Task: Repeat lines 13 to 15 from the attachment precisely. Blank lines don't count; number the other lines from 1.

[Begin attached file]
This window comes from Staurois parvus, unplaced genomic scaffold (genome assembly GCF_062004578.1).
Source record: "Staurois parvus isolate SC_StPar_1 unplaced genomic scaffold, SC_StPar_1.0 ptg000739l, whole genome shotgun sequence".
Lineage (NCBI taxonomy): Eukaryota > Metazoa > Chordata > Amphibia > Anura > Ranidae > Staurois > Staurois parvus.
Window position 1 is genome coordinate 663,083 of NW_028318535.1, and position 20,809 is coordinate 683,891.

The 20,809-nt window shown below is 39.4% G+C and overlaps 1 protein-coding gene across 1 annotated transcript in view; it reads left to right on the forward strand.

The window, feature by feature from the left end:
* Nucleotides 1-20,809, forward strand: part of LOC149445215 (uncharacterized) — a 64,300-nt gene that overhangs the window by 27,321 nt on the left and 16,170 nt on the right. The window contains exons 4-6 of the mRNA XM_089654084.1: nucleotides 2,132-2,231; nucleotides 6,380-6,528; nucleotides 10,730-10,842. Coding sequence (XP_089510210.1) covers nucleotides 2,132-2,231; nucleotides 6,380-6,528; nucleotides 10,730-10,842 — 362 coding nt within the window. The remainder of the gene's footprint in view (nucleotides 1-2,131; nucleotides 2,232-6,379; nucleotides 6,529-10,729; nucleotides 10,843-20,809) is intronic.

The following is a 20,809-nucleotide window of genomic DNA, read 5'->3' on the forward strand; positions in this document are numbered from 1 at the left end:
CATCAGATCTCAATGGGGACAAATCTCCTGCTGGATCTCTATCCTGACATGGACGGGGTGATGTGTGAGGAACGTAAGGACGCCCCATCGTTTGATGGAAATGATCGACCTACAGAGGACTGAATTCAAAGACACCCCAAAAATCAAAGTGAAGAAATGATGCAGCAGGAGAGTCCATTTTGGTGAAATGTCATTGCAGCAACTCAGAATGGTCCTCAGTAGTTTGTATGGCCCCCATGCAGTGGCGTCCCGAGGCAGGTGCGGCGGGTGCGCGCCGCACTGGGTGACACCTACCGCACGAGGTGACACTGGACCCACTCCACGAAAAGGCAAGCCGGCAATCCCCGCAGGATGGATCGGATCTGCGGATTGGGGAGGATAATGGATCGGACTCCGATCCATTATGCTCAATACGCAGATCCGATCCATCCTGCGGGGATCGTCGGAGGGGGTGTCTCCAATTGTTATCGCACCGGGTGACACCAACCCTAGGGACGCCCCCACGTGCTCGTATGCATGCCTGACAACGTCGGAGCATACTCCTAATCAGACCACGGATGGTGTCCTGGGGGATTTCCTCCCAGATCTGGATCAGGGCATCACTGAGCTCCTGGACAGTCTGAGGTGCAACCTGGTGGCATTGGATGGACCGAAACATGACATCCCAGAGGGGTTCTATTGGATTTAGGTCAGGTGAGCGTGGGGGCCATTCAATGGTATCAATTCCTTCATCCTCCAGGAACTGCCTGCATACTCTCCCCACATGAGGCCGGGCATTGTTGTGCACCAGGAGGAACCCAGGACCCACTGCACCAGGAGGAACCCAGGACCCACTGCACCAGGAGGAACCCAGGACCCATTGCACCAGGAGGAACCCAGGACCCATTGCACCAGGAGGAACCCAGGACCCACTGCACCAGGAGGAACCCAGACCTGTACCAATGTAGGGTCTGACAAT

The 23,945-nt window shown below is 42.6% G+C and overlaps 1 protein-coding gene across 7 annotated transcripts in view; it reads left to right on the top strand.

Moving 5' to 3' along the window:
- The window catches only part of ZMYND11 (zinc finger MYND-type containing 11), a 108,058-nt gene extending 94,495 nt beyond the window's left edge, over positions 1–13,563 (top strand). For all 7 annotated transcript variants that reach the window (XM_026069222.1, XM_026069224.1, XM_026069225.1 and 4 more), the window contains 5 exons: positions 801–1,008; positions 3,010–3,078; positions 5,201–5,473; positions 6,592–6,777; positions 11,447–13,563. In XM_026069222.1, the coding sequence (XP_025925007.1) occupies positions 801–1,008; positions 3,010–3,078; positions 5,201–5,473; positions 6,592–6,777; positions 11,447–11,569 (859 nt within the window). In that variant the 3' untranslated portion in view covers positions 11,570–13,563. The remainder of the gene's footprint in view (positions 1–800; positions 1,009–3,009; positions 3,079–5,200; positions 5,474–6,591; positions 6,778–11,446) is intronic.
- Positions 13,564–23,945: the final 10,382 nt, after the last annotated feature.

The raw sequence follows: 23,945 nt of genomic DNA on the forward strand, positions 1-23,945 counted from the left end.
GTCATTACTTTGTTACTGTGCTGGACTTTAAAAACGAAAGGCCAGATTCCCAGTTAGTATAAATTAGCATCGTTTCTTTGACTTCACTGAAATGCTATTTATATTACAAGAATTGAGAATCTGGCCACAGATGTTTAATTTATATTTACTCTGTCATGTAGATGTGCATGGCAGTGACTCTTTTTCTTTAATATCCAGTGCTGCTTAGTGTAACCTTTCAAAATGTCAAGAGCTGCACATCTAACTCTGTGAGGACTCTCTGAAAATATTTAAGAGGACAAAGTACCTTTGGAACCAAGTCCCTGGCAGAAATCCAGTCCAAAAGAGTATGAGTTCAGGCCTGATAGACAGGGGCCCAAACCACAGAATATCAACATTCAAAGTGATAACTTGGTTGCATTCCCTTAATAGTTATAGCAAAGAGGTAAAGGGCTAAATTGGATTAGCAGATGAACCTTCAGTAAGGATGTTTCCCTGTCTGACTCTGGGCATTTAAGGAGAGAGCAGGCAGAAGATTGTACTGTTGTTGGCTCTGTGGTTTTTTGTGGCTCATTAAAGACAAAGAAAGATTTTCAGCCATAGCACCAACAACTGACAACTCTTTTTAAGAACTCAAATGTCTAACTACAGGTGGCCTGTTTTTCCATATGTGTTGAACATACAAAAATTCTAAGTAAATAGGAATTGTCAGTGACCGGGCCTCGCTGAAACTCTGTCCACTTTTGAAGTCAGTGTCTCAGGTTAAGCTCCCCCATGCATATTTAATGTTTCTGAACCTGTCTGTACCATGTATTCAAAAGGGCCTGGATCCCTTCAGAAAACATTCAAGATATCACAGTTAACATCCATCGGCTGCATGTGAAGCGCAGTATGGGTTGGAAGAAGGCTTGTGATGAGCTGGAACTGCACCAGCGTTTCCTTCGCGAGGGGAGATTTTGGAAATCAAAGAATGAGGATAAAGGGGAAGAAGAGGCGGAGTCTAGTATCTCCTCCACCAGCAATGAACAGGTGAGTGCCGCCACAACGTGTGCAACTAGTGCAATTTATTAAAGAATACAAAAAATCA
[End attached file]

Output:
- Positions 13,564–23,945: the final 10,382 nt, after the last annotated feature.

The raw sequence follows: 23,945 nt of genomic DNA on the forward strand, positions 1-23,945 counted from the left end.
GTCATTACTTTGTTACTGTGCTGGACTTTAAAAACGAAAGGCCAGATTCCCAGTTAGTATAAATTAGCATCGTTTCTTTGACTTCACTGAAATGCTATTTATATTACAAGAATTGAGAATCTGGCCACAGATGTTTAATTTATATTTACTCTGTCATGTAGATGTGCATGGCAGTGACTCTTTTTCTTTAATATCCAGTGCTGCTTAGTGTAACCTTTCAAAATGTCAAGAGCTGCACATCTAACTCTGTGAGGACTCTCTGAAAATATTTAAGAGGACAAAGTACCTTTGGAACCAAGTCCCTGGCAGAAATCCAGTCCAAAAGAGTATGAGTTCAGGCCTGATAGACAGGGGCCCAAACCACAGAATATCAACATTCAAAGTGATAACTTGGTTGCATTCCCTTAATAGTTATAGCAAAGAGGTAAAGGGCTAAATTGGATTAGCAGATGAACCTTCAGTAAGGATGTTTCCCTGTCTGACTCTGGGCATTTAAGGAGAGAGCAGGCAGAAGATTGTACTGTTGTTGGCTCTGTGGTTTTTTGTGGCTCATTAAAGACAAAGAAAGATTTTCAGCCATAGCACCAACAACTGACAACTCTTTTTAAGAACTCAAATGTCTAACTACAGGTGGCCTGTTTTTCCATATGTGTTGAACATACAAAAATTCTAAGTAAATAGGAATTGTCAGTGACCGGGCCTCGCTGAAACTCTGTCCACTTTTGAAGTCAGTGTCTCAGGTTAAGCTCCCCCATGCATATTTAATGTTTCTGAACCTGTCTGTACCATGTATTCAAAAGGGCCTGGATCCCTTCAGAAAACATTCAAGATATCACAGTTAACATCCATCGGCTGCATGTGAAGCGCAGTATGGGTTGGAAGAAGGCTTGTGATGAGCTGGAACTGCACCAGCGTTTCCTTCGCGAGGGGAGATTTTGGAAATCAAAGAATGAGGATAAAGGGGAAGAAGAGGCGGAGTCTAGTATCTCCTCCACCAGCAATGAACAGGTGAGTGCCGCCACAACGTGTGCAACTAGTGCAATTTATTAAAGAATACAAAAAATCA